Mental health crisis hotline 988 launches

A nationwide mental health crisis hotline has officially launched in the United States Saturday.

The move means dialing “988” will route callers to the National Suicide Prevention Lifeline. There are also options for texting the number, chatting online and interpretation services.

The hotline operates 24 hours per day, seven days per week, 365 days per year, and consists of a network of more than 200 call centers across the country.

“Supporting mental health is a critical public health need, and one of the best ways we can do that is to make it as easy as possible for people to get the help they need when they need it,” Minnesota Health Commissioner Jan Malcolm said. “Our hope is that 988 can be an easier way for people experiencing mental health crises to get support quickly.”

The hotline has been years in the works, with the Federal Communications Commission formally designating 988 as the hotline number in 2020.

It’s part of a larger push to address mental health crises and prevent suicide, and officials hope the three-digit number will increase accessibility to the life-saving resources that are available and ready to help. Officials say finding resources is often difficult in a moment of crisis but a shorter number will hopefully be easier to remember.

Mental health advocacy organizations in Minnesota believe the transition to 988 is a step in the right direction but worry the state’s call centers are not prepared to handle an increase in calls.

“They’re predicting anywhere between 25 to 30% increase in the number of calls,” said Sue Abderholden, executive director of the local chapter of the National Alliance on Mental Illness, called NAMI Minnesota. “What we don’t have is enough staff to actually answer the calls in Minnesota.”

Four National Suicide Prevention Lifeline centers are located in Minnesota, plus one backup center.

During the last session, state lawmakers considered a proposal for about $8 million to boost staffing at those call centers. That funding got caught up in legislation that failed to pass when the Legislature could not reach an agreement on a wide variety of issues.

“It was very disappointing to not see that funding come through because there is such a critical need,” said Shannah Mulvihill, executive director of Mental Health Minnesota.

Mulvihill noted if someone with a Minnesota area code dials 988 and the state’s call centers and backup center are busy, that caller will be sent to a backup center out of state.

“The calls still get answered, but someone picking up the phone at one of the Lifeline centers in Oklahoma or Pennsylvania or California are not going to be looped into our crisis system in our state,” Mulvihill said.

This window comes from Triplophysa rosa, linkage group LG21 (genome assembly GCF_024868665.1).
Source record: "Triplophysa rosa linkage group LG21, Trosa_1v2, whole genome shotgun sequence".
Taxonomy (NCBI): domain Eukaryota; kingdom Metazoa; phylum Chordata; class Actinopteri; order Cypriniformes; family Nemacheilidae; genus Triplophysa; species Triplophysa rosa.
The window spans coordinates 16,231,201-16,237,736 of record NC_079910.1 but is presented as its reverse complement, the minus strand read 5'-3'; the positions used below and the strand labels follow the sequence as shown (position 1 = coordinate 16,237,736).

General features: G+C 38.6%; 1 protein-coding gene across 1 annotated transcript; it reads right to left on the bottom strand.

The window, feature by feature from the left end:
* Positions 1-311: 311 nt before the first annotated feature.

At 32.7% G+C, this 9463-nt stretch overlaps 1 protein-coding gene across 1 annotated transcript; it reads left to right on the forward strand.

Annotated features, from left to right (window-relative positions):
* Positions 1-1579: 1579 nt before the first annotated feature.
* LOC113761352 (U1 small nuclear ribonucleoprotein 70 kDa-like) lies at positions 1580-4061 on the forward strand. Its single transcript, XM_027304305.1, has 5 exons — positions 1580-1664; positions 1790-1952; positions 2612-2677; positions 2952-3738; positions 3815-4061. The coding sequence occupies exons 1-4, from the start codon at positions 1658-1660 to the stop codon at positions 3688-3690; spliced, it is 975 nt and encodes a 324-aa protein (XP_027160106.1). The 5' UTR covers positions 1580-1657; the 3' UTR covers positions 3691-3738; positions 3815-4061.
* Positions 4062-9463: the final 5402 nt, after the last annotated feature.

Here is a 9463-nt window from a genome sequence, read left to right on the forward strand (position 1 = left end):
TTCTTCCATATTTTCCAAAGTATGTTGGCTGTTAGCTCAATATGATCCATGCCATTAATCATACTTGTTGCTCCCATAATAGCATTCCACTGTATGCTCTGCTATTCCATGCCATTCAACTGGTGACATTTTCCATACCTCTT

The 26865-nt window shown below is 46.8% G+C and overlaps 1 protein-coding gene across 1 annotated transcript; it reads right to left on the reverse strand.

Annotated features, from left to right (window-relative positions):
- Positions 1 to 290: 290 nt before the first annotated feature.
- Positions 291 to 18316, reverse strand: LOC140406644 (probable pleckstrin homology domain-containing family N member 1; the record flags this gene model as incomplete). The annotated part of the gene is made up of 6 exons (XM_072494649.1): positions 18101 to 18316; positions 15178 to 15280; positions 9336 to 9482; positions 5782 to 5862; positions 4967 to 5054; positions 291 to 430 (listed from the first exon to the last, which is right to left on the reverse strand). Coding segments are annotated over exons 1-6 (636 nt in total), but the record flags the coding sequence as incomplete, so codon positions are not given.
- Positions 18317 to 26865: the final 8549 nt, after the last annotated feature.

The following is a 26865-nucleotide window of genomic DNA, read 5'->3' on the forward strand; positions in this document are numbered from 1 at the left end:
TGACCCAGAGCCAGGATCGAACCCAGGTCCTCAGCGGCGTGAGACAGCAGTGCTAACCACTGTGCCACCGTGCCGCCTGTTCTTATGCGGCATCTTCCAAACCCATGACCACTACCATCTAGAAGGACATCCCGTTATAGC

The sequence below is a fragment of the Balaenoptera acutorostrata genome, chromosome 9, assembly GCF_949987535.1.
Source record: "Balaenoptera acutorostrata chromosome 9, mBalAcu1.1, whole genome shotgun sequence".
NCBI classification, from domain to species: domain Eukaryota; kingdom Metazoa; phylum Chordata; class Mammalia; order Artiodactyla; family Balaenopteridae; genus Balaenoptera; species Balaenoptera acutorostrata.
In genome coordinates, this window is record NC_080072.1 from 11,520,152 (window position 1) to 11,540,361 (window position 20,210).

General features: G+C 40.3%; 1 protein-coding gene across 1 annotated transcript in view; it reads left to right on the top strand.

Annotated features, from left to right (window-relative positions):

“They won’t know, for instance, that we have 24/7 mobile crisis services available throughout the state. That’s a real missed opportunity to connect people in with that level of service that’s so important and so critical when someone really does need that additional level of help. It’s really so critical that as many of the calls as possible get answered right here in Minnesota.”

She said as mental health needs rise in Minnesota and across the country, advocacy groups will push for more resources during the next legislative session.

“Going to 988 has been a big victory. It’s so important to make it much easier for people to access help,” Mulvihill said. “What we need now is a real investment in building the capacity to meet those needs.”

Abderholden added, “We know that if you can call someone and get the help that you need that we can actually save that life.”

The Minnesota Department of Health says there were more than 10,000 hospital visits in the state due to self-harm injuries from 2016 through 2020, with victims mostly ages 10 to 24.

“There are a lot of benefits to having this,” Dr. Dan Reidenberg, the executive director of SAVE — a local organization dedicated to the prevention of suicide — told 5 EYEWITNESS NEWS earlier this month.

Callers can still reach the National Suicide Prevention Lifeline at its old number, 1-800-273-8255.

The Veterans Crisis Line can also now be reached by dialing 988 and pressing “1.” That line is also still available by chat online or texting 838255.


Here is a list of suicide prevention and mental health resources:

If you believe someone is at risk of suicide, the U.S. Department of Health and Human Services suggests you:

  • Ask questions about whether the individual is having suicidal thoughts.
  • Call the U.S. National Suicide Prevention Lifeline at 988 or 1-800-273-TALK (8255).
  • Seek help from a medical or mental health professional. If it is an emergency situation, take the person to a hospital.
  • Remove any objects from a person’s home that could be potentially used in a suicide.
  • Do not leave the person alone, if possible, until help is available.

The U.S. National Suicide Prevention organization has also compiled a list of resources to help with coping during the COVID-19 pandemic.